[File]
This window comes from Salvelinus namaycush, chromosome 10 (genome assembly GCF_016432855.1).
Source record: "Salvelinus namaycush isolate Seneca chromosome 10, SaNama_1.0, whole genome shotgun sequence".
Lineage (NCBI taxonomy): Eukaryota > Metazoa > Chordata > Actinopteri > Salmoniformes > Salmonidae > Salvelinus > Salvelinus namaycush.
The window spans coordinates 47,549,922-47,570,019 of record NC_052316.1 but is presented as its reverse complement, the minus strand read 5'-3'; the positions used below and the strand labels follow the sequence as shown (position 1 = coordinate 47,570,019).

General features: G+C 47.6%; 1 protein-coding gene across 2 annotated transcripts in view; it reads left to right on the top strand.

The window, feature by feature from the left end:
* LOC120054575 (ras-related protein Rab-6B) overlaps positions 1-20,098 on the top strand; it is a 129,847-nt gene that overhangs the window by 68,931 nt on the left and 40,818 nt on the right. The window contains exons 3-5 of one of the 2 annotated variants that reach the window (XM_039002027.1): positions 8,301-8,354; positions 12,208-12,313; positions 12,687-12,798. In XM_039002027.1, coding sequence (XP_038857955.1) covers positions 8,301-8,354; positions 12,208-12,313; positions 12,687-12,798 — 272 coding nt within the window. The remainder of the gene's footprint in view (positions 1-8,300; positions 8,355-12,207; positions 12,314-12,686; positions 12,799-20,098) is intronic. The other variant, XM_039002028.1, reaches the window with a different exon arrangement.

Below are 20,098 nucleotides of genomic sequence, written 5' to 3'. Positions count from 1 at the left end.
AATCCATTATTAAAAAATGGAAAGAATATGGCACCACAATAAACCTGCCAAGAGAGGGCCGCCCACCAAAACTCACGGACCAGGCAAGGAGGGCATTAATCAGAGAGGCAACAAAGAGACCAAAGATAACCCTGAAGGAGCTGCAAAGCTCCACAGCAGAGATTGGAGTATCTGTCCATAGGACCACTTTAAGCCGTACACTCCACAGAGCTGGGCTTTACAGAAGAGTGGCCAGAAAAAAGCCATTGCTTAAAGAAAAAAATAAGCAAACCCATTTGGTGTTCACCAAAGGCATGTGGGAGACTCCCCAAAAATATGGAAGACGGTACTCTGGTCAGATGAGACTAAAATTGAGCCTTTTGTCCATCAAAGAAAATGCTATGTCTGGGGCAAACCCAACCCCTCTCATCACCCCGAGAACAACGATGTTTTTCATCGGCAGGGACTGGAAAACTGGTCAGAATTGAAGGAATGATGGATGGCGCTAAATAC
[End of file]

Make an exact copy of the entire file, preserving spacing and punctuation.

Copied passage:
This window comes from Salvelinus namaycush, chromosome 10 (genome assembly GCF_016432855.1).
Source record: "Salvelinus namaycush isolate Seneca chromosome 10, SaNama_1.0, whole genome shotgun sequence".
Lineage (NCBI taxonomy): Eukaryota > Metazoa > Chordata > Actinopteri > Salmoniformes > Salmonidae > Salvelinus > Salvelinus namaycush.
The window spans coordinates 47,549,922-47,570,019 of record NC_052316.1 but is presented as its reverse complement, the minus strand read 5'-3'; the positions used below and the strand labels follow the sequence as shown (position 1 = coordinate 47,570,019).

General features: G+C 47.6%; 1 protein-coding gene across 2 annotated transcripts in view; it reads left to right on the top strand.

The window, feature by feature from the left end:
* LOC120054575 (ras-related protein Rab-6B) overlaps positions 1-20,098 on the top strand; it is a 129,847-nt gene that overhangs the window by 68,931 nt on the left and 40,818 nt on the right. The window contains exons 3-5 of one of the 2 annotated variants that reach the window (XM_039002027.1): positions 8,301-8,354; positions 12,208-12,313; positions 12,687-12,798. In XM_039002027.1, coding sequence (XP_038857955.1) covers positions 8,301-8,354; positions 12,208-12,313; positions 12,687-12,798 — 272 coding nt within the window. The remainder of the gene's footprint in view (positions 1-8,300; positions 8,355-12,207; positions 12,314-12,686; positions 12,799-20,098) is intronic. The other variant, XM_039002028.1, reaches the window with a different exon arrangement.

Below are 20,098 nucleotides of genomic sequence, written 5' to 3'. Positions count from 1 at the left end.
AATCCATTATTAAAAAATGGAAAGAATATGGCACCACAATAAACCTGCCAAGAGAGGGCCGCCCACCAAAACTCACGGACCAGGCAAGGAGGGCATTAATCAGAGAGGCAACAAAGAGACCAAAGATAACCCTGAAGGAGCTGCAAAGCTCCACAGCAGAGATTGGAGTATCTGTCCATAGGACCACTTTAAGCCGTACACTCCACAGAGCTGGGCTTTACAGAAGAGTGGCCAGAAAAAAGCCATTGCTTAAAGAAAAAAATAAGCAAACCCATTTGGTGTTCACCAAAGGCATGTGGGAGACTCCCCAAAAATATGGAAGACGGTACTCTGGTCAGATGAGACTAAAATTGAGCCTTTTGTCCATCAAAGAAAATGCTATGTCTGGGGCAAACCCAACCCCTCTCATCACCCCGAGAACAACGATGTTTTTCATCGGCAGGGACTGGAAAACTGGTCAGAATTGAAGGAATGATGGATGGCGCTAAATAC